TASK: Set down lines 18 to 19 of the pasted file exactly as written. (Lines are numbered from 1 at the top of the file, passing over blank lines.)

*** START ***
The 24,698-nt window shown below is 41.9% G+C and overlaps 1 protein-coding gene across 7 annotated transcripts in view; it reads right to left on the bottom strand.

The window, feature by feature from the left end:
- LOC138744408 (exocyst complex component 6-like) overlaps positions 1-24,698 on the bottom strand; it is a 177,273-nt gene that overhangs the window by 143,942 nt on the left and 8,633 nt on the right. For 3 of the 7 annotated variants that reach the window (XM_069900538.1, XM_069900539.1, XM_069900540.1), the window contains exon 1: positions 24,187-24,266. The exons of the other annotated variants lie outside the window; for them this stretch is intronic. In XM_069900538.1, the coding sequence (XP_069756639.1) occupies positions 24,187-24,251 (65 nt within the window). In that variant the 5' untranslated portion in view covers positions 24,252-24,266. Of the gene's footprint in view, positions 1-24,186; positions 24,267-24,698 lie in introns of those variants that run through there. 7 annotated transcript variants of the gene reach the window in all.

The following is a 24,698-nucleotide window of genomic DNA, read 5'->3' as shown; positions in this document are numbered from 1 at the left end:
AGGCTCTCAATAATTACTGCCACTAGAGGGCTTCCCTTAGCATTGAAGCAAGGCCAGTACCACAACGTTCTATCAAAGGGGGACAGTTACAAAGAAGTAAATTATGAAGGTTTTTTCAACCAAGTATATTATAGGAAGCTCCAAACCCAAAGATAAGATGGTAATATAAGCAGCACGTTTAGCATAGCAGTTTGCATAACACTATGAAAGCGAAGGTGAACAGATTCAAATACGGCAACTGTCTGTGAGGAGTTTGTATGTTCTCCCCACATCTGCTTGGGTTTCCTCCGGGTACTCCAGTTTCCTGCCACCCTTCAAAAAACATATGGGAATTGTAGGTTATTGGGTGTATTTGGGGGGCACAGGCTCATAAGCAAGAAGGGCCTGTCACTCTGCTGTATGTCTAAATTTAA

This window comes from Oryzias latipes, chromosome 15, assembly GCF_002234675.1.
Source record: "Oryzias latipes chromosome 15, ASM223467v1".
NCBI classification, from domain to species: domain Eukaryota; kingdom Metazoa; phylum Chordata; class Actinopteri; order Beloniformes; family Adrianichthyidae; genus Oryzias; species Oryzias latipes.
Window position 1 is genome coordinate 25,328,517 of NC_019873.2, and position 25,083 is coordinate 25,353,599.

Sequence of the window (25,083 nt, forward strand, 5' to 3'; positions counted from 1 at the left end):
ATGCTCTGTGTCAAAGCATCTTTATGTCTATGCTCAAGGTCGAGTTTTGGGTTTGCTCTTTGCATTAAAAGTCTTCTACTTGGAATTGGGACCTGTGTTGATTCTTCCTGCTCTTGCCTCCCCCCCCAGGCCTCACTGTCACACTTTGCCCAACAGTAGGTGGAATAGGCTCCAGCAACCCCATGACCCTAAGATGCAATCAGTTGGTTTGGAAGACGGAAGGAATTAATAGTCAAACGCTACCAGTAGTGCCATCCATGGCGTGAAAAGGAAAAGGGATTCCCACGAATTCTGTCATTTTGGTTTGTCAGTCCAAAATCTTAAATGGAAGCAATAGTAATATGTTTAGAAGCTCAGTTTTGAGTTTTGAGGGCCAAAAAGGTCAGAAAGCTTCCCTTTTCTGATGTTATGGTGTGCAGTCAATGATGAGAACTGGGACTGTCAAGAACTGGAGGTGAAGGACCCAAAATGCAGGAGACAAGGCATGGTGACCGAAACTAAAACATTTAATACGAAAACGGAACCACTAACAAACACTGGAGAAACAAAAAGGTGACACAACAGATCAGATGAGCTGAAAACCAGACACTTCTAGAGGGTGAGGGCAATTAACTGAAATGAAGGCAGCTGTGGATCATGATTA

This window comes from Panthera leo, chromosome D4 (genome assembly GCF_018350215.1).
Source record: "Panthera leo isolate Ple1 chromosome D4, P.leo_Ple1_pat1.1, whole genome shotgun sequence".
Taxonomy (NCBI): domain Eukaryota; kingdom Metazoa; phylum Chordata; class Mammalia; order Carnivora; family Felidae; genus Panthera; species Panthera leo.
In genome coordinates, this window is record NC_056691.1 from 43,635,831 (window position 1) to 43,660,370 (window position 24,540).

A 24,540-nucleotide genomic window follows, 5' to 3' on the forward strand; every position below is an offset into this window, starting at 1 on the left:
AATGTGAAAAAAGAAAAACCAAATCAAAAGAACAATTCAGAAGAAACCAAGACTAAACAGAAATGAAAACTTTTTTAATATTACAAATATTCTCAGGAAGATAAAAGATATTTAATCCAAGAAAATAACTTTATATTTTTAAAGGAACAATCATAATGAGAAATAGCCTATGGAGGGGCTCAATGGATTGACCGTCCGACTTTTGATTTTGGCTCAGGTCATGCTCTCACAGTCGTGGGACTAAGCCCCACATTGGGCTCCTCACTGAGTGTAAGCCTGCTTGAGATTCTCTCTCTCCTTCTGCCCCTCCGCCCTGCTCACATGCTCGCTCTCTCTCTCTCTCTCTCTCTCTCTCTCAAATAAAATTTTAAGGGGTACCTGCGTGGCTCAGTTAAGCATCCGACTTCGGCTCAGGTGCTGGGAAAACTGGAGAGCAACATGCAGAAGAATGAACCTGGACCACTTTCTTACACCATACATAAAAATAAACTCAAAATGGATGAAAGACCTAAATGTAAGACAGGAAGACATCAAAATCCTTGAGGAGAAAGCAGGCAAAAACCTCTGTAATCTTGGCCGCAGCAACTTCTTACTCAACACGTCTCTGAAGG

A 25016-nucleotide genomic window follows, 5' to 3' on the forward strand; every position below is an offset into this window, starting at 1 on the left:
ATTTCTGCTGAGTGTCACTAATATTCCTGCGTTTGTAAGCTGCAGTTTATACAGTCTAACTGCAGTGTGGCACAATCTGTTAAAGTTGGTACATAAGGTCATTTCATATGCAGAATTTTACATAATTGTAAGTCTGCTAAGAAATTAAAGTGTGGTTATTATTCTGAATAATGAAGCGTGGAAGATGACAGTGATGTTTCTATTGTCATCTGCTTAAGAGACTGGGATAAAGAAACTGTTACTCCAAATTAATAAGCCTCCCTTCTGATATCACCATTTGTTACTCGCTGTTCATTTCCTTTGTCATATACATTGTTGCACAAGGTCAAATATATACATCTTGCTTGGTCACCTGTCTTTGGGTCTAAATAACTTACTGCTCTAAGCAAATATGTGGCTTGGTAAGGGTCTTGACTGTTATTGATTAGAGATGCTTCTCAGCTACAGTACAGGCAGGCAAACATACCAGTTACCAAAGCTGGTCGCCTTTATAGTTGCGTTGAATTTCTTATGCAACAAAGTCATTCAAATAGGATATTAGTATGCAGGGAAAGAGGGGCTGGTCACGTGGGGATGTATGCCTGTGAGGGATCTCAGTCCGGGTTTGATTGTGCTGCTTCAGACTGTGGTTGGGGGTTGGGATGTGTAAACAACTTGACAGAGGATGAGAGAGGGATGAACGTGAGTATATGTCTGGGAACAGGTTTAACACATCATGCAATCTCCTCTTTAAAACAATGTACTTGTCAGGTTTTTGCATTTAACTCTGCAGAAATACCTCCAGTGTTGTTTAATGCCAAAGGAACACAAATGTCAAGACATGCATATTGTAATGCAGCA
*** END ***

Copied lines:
A 25016-nucleotide genomic window follows, 5' to 3' on the forward strand; every position below is an offset into this window, starting at 1 on the left:
ATTTCTGCTGAGTGTCACTAATATTCCTGCGTTTGTAAGCTGCAGTTTATACAGTCTAACTGCAGTGTGGCACAATCTGTTAAAGTTGGTACATAAGGTCATTTCATATGCAGAATTTTACATAATTGTAAGTCTGCTAAGAAATTAAAGTGTGGTTATTATTCTGAATAATGAAGCGTGGAAGATGACAGTGATGTTTCTATTGTCATCTGCTTAAGAGACTGGGATAAAGAAACTGTTACTCCAAATTAATAAGCCTCCCTTCTGATATCACCATTTGTTACTCGCTGTTCATTTCCTTTGTCATATACATTGTTGCACAAGGTCAAATATATACATCTTGCTTGGTCACCTGTCTTTGGGTCTAAATAACTTACTGCTCTAAGCAAATATGTGGCTTGGTAAGGGTCTTGACTGTTATTGATTAGAGATGCTTCTCAGCTACAGTACAGGCAGGCAAACATACCAGTTACCAAAGCTGGTCGCCTTTATAGTTGCGTTGAATTTCTTATGCAACAAAGTCATTCAAATAGGATATTAGTATGCAGGGAAAGAGGGGCTGGTCACGTGGGGATGTATGCCTGTGAGGGATCTCAGTCCGGGTTTGATTGTGCTGCTTCAGACTGTGGTTGGGGGTTGGGATGTGTAAACAACTTGACAGAGGATGAGAGAGGGATGAACGTGAGTATATGTCTGGGAACAGGTTTAACACATCATGCAATCTCCTCTTTAAAACAATGTACTTGTCAGGTTTTTGCATTTAACTCTGCAGAAATACCTCCAGTGTTGTTTAATGCCAAAGGAACACAAATGTCAAGACATGCATATTGTAATGCAGCA